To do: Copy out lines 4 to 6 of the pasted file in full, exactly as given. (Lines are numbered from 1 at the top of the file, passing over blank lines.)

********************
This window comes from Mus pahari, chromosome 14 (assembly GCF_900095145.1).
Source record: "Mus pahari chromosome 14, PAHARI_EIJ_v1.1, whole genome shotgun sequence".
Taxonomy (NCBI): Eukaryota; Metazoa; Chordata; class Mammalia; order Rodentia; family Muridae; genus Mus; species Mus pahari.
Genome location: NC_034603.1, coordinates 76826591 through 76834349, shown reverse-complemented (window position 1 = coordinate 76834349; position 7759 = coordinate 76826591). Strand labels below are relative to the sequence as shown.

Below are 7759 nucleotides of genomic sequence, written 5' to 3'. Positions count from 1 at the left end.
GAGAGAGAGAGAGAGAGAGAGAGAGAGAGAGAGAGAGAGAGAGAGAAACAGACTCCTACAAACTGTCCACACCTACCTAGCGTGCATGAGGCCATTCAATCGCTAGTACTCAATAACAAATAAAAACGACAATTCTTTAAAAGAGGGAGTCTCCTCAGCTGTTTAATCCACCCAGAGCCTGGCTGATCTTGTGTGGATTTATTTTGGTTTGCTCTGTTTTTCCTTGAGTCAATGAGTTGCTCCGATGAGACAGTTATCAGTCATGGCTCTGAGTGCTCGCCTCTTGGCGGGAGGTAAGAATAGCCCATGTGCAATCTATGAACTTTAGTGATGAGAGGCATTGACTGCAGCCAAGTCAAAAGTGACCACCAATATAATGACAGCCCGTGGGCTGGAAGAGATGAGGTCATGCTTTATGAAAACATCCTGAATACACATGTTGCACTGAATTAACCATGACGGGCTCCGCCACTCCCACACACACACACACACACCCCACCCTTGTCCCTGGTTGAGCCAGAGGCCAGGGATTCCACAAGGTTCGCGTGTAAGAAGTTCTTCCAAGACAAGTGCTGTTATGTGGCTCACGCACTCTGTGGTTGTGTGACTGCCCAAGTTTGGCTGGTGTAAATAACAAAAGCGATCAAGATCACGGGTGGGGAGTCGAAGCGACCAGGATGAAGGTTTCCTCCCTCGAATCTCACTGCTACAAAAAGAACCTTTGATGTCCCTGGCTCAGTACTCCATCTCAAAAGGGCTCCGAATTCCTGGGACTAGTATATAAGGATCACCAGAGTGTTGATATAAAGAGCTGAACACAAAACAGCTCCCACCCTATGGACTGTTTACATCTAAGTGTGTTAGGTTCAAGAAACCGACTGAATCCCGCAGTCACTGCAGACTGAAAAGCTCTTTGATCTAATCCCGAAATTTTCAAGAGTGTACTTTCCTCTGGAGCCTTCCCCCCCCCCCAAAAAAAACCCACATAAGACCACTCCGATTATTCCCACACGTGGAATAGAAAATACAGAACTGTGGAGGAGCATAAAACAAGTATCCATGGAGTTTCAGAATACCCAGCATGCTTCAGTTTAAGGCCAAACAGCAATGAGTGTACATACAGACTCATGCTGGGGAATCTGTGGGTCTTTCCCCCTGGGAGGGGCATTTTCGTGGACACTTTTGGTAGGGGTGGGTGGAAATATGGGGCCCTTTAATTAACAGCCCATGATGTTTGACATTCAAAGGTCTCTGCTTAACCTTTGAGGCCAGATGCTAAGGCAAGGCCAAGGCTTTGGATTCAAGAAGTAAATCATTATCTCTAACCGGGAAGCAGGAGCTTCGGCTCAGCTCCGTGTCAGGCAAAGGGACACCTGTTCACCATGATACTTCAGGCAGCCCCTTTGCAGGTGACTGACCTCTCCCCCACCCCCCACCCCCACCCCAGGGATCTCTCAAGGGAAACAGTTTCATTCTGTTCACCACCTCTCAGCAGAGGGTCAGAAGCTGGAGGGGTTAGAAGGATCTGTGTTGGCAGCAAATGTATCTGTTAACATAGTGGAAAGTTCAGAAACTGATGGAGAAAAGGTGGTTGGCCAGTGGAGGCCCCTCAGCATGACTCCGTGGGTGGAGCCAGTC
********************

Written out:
Genome location: NC_034603.1, coordinates 76826591 through 76834349, shown reverse-complemented (window position 1 = coordinate 76834349; position 7759 = coordinate 76826591). Strand labels below are relative to the sequence as shown.

Below are 7759 nucleotides of genomic sequence, written 5' to 3'. Positions count from 1 at the left end.
GAGAGAGAGAGAGAGAGAGAGAGAGAGAGAGAGAGAGAGAGAGAGAAACAGACTCCTACAAACTGTCCACACCTACCTAGCGTGCATGAGGCCATTCAATCGCTAGTACTCAATAACAAATAAAAACGACAATTCTTTAAAAGAGGGAGTCTCCTCAGCTGTTTAATCCACCCAGAGCCTGGCTGATCTTGTGTGGATTTATTTTGGTTTGCTCTGTTTTTCCTTGAGTCAATGAGTTGCTCCGATGAGACAGTTATCAGTCATGGCTCTGAGTGCTCGCCTCTTGGCGGGAGGTAAGAATAGCCCATGTGCAATCTATGAACTTTAGTGATGAGAGGCATTGACTGCAGCCAAGTCAAAAGTGACCACCAATATAATGACAGCCCGTGGGCTGGAAGAGATGAGGTCATGCTTTATGAAAACATCCTGAATACACATGTTGCACTGAATTAACCATGACGGGCTCCGCCACTCCCACACACACACACACACACCCCACCCTTGTCCCTGGTTGAGCCAGAGGCCAGGGATTCCACAAGGTTCGCGTGTAAGAAGTTCTTCCAAGACAAGTGCTGTTATGTGGCTCACGCACTCTGTGGTTGTGTGACTGCCCAAGTTTGGCTGGTGTAAATAACAAAAGCGATCAAGATCACGGGTGGGGAGTCGAAGCGACCAGGATGAAGGTTTCCTCCCTCGAATCTCACTGCTACAAAAAGAACCTTTGATGTCCCTGGCTCAGTACTCCATCTCAAAAGGGCTCCGAATTCCTGGGACTAGTATATAAGGATCACCAGAGTGTTGATATAAAGAGCTGAACACAAAACAGCTCCCACCCTATGGACTGTTTACATCTAAGTGTGTTAGGTTCAAGAAACCGACTGAATCCCGCAGTCACTGCAGACTGAAAAGCTCTTTGATCTAATCCCGAAATTTTCAAGAGTGTACTTTCCTCTGGAGCCTTCCCCCCCCCCCAAAAAAAACCCACATAAGACCACTCCGATTATTCCCACACGTGGAATAGAAAATACAGAACTGTGGAGGAGCATAAAACAAGTATCCATGGAGTTTCAGAATACCCAGCATGCTTCAGTTTAAGGCCAAACAGCAATGAGTGTACATACAGACTCATGCTGGGGAATCTGTGGGTCTTTCCCCCTGGGAGGGGCATTTTCGTGGACACTTTTGGTAGGGGTGGGTGGAAATATGGGGCCCTTTAATTAACAGCCCATGATGTTTGACATTCAAAGGTCTCTGCTTAACCTTTGAGGCCAGATGCTAAGGCAAGGCCAAGGCTTTGGATTCAAGAAGTAAATCATTATCTCTAACCGGGAAGCAGGAGCTTCGGCTCAGCTCCGTGTCAGGCAAAGGGACACCTGTTCACCATGATACTTCAGGCAGCCCCTTTGCAGGTGACTGACCTCTCCCCCACCCCCCACCCCCACCCCAGGGATCTCTCAAGGGAAACAGTTTCATTCTGTTCACCACCTCTCAGCAGAGGGTCAGAAGCTGGAGGGGTTAGAAGGATCTGTGTTGGCAGCAAATGTATCTGTTAACATAGTGGAAAGTTCAGAAACTGATGGAGAAAAGGTGGTTGGCCAGTGGAGGCCCCTCAGCATGACTCCGTGGGTGGAGCCAGTC